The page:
Book Review: Head First Web Design
Great designers understand far more about building web sites than just generating markup and style rules. They know that organization, layout, color scheme, and even writing style are fundamental to creating a successful web presence. Head First Web Design treats each of these subjects and dozens of others with thoroughness and flair.
A quick glance at the book's cover confirms that its audience is targeted toward young, creative professionals who are – or who want to be – on the cusp of a career in web design. Although the book’s content is staggeringly wide-ranging, co-authors Ethan Watrall and Jeff Siarto explain in their introduction that their intention is to teach these design principles to readers who are already comfortable with XHTML and CSS. Seasoned web developers looking for a reference book, code-timid dabblers who depend entirely on WYSIWYG editors, and newbies who don’t know an anchor tag from an alt attribute should probably look elsewhere.
The book’s nearly 500 pages are painstakingly designed with an energetic color scheme and hundreds of diagrams, photographs, and screenshots, each accompanied by humorous, upbeat commentary. If you love to scribble notes on the pages of your books, you may be disappointed to learn that the text comes pre-commented; the designers have already inserted script-font notations and hand-drawn arrows into the margins for your future reference. And if, on occasion, you like to pause from reading so you can ponder the subject material, the book’s authors have beaten you to that, too. Peppered throughout the book, cartoon-style word balloons hover above wide-angle photos of young professionals who are presumably mirroring the reader’s apprehension about a potentially complex subject. These scowling toe-tappers often start by saying, “Hey, hold on a second,” prompting the reader to mutter, “Yeah!” in agreement. It’s a new twist on the old-school sidebar, and a perfect segue into the clarifying paragraphs that follow. With these audience-inserted teaching tools, it’s as if the authors were doing your multitasking for you.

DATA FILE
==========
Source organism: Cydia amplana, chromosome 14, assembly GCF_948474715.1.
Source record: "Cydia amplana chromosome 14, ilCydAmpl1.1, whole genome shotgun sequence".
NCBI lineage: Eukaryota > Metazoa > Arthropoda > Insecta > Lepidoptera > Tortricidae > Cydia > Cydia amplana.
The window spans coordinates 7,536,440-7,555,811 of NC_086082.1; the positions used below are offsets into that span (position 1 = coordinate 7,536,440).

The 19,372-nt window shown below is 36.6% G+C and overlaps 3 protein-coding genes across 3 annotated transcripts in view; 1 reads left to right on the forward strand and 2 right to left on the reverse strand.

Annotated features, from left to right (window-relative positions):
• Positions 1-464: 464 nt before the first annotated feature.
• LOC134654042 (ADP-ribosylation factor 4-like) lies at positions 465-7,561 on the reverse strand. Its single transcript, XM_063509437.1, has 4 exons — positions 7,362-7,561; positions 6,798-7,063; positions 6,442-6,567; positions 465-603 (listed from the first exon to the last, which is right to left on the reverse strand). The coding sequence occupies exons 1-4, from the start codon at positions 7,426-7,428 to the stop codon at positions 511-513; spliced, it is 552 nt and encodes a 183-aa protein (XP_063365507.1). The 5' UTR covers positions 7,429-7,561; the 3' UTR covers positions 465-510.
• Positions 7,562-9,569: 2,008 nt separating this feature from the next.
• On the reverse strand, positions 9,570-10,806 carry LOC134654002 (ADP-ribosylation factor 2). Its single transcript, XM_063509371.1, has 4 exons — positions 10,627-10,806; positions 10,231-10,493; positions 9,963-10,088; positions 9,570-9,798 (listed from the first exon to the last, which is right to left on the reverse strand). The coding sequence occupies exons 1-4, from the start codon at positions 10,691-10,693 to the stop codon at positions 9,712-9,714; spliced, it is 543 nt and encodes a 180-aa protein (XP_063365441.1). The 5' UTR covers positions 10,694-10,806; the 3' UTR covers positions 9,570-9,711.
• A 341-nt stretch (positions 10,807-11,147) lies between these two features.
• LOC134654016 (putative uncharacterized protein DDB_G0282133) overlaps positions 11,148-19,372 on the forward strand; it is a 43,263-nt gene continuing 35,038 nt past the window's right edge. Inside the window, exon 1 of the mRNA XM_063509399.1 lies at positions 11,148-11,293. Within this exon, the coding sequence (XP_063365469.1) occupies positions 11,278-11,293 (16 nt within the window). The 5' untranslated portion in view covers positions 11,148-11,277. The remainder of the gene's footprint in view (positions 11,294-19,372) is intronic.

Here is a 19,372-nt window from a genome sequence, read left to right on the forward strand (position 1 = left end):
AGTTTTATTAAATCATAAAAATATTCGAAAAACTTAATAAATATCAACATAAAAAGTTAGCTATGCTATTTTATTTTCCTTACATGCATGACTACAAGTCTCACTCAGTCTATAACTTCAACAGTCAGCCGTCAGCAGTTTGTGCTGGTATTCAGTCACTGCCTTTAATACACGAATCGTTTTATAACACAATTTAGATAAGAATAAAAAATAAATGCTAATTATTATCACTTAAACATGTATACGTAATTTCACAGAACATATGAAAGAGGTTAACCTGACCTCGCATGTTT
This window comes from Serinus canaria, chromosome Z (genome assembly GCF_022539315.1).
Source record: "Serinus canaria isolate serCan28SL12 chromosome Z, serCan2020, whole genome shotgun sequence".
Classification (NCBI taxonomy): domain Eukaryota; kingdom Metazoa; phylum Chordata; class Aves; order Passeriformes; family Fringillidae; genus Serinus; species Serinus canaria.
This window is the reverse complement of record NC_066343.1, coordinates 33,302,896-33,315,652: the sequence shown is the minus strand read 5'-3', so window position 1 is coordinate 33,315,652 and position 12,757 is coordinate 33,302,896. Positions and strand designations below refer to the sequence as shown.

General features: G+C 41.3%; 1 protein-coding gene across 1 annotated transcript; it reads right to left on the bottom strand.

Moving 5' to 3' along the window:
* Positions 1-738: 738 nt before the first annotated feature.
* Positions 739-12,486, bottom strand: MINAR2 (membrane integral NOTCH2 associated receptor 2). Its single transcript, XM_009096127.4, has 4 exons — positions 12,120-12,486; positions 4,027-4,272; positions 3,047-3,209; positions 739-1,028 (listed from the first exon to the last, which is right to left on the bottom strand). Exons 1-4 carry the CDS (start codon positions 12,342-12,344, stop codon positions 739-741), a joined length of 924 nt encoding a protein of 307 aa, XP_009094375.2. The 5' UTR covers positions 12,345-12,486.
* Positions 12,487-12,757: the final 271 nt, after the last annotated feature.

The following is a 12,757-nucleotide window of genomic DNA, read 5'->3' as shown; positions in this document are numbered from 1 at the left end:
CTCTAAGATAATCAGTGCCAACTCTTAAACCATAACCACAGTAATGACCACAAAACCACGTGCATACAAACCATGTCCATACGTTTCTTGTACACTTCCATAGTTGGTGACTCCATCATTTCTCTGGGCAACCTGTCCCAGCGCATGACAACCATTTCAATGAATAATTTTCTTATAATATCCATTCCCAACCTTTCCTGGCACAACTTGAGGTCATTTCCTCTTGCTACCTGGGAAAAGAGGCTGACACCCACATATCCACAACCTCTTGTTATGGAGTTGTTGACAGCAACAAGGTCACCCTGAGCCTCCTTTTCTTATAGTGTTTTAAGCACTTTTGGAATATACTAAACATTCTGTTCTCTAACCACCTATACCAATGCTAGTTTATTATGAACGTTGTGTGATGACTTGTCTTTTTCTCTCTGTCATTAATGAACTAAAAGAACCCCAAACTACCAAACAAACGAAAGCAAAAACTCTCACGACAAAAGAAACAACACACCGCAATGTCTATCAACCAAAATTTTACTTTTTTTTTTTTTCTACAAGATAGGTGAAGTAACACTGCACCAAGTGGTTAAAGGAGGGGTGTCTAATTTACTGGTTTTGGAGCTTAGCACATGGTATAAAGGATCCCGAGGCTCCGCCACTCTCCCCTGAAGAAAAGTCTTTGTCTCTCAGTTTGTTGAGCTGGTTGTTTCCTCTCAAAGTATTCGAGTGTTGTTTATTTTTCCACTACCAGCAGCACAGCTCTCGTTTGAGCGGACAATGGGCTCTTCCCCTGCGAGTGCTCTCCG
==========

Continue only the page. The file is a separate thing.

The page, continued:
Judgments on teaching style aside, Head First Web Design does a thorough job of guiding you through every aspect of designing a web site. To get the process headed in the right direction, Watrall and Siarto carefully outline the basics of how to storyboard your concept and plan your navigation once the wishes of the client have been carefully pulled together. They also pay due diligence to the importance of Architecture Information diagramming, a tried and true hierarchical mapping method for organizing a site’s content.
Throughout the book, equal emphasis is placed on designing a web site that is beautiful, functional, and easy to use. Key concepts like employing visual metaphors, understanding basic color theory, and writing effectively for web audiences are recurring themes. To mitigate the all-too-common temptation to code first and ask questions later, the authors dedicate nearly a hundred pages to planning your site’s functionality before delving into the subject of coding and styling in any depth. When those subjects do emerge, they emphasize strict separation of content and style so that the look and feel of the site can be tweaked – or even overhauled completely – without disturbing the organization of the site’s information.
The book puts into plain words the complex subjects of visual perception, interactive design, and web content accessibility in a refreshingly childlike – yet effective – style. Though at first off-putting to Boomers like me, this approach is actually the book’s greatest strength; were it not for its playful and trendy format, the potentially dry and tedious subjects of code markup and style sheets could easily repel the Millennial generation who likely make up the majority of this book’s readership. Web design really is fun and Head First Web Design proves it.
K. Curtis Shontz is a freelance illustrator, graphic artist, and web designer operating under the name The Agile Badger. He produces illustrations for magazine feature articles, web sites, tee-shirts, logos, and advertisements for print and web. He also produces dozens of unwashed coffee mugs and staggeringly deep piles of recyclable waste. He dabbles in freelance writing and feels awkward constructing brief biographical summaries using the third-person voice.